A biomedical engineering senior design project team has been selected as one of five finalists in the MGH-APF 9th Annual Student Technology Prize in Primary Healthcare competition for their work on creating a diagnostic tool that will mitigate the rise of antibiotic resistant bacteria.
Rutgers University’s Engineering Honor Society Tau Beta Pi demonstrated the concepts of energy, momentum, and optimization to students in Woodbridge’s Program for the Exceptionally Gifted (PEG) by means of a popular trend—the water bottle flip challenge.
As part of the honor society’s MindSET program, the event gave the third- to fifth-grade students a hands-on engineering lesson as they tested which water level, bottle size, and fluid type optimized the bottle’s chances of landing upright once thrown into the air.
Rutgers-New Brunswick engineering students’ eco-friendly designs will curb stormwater runoff
Tuesday, May 30, 2017
When Superstorm Sandy assaulted New Jersey in 2012, ocean water invaded dozens of homes and the public works department in Linden’s vulnerable Tremley Point section, causing an estimated $3 million in damages.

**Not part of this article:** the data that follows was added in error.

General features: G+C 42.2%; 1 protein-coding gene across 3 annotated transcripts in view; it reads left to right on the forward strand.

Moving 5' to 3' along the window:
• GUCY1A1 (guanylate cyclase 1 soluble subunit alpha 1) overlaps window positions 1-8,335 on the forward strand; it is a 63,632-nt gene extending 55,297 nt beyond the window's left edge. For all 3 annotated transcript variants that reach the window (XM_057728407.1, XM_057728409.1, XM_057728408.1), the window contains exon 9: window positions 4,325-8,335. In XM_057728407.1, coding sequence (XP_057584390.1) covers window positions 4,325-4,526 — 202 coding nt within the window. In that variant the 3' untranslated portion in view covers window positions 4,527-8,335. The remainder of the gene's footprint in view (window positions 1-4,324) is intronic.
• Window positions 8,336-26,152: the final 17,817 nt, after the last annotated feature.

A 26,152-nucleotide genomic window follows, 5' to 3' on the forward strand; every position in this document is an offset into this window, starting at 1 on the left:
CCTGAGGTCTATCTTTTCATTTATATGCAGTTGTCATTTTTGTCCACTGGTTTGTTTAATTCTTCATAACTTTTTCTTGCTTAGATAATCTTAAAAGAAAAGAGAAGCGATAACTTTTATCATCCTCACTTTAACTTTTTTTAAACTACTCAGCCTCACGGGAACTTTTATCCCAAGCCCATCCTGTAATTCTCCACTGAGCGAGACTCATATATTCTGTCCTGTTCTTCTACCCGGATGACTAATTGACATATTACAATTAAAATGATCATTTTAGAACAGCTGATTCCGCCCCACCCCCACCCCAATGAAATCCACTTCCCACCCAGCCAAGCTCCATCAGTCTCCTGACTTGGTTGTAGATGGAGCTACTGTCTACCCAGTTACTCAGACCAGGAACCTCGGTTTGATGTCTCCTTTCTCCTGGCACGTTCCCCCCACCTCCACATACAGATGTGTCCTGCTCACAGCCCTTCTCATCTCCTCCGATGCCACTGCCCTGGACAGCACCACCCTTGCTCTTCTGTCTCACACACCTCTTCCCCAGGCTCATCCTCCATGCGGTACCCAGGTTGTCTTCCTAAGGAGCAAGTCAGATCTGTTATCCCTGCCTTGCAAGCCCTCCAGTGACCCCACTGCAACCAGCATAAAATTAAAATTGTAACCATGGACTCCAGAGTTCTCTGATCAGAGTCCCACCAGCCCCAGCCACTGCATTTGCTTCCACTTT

How can I get invited to the Honors College or the Honors Academy? How do I find-out more about the Honors College at Rutgers University?
The invitation process for both the Honors College and the Honors Academy is very selective. Each program has an invitation process based on several factors regarding your performance in high school.
Please refer to the HC FAQ for any questions regarding HC admissions.
Four School of Engineering students have been awarded prestigious National Science Foundation Graduate Research Fellowships. This competitive program recognizes approximately 2,000 students annually based on their demonstrated potential to contribute to STEM related research in the U.S. Fellowships provide a tuition allowance and a $34,000 stipend over three years.
School of Engineering awardees include:
Yoliem Miranda Alarcon (doctoral student, Biomedical Engineering) is developing new bioactive, collagen-based scaffolds with BME professor David Shreiber.
Rutgers researchers invent device that detects inflammation in lungs
Rutgers University-New Brunswick scientists have created a graphene-based sensor that could lead to earlier detection of looming asthma attacks and improve the management of asthma and other respiratory diseases, preventing hospitalizations and deaths.
“Everyone I bumped into at Rutgers made me do things the right way.” –Dennis Doblar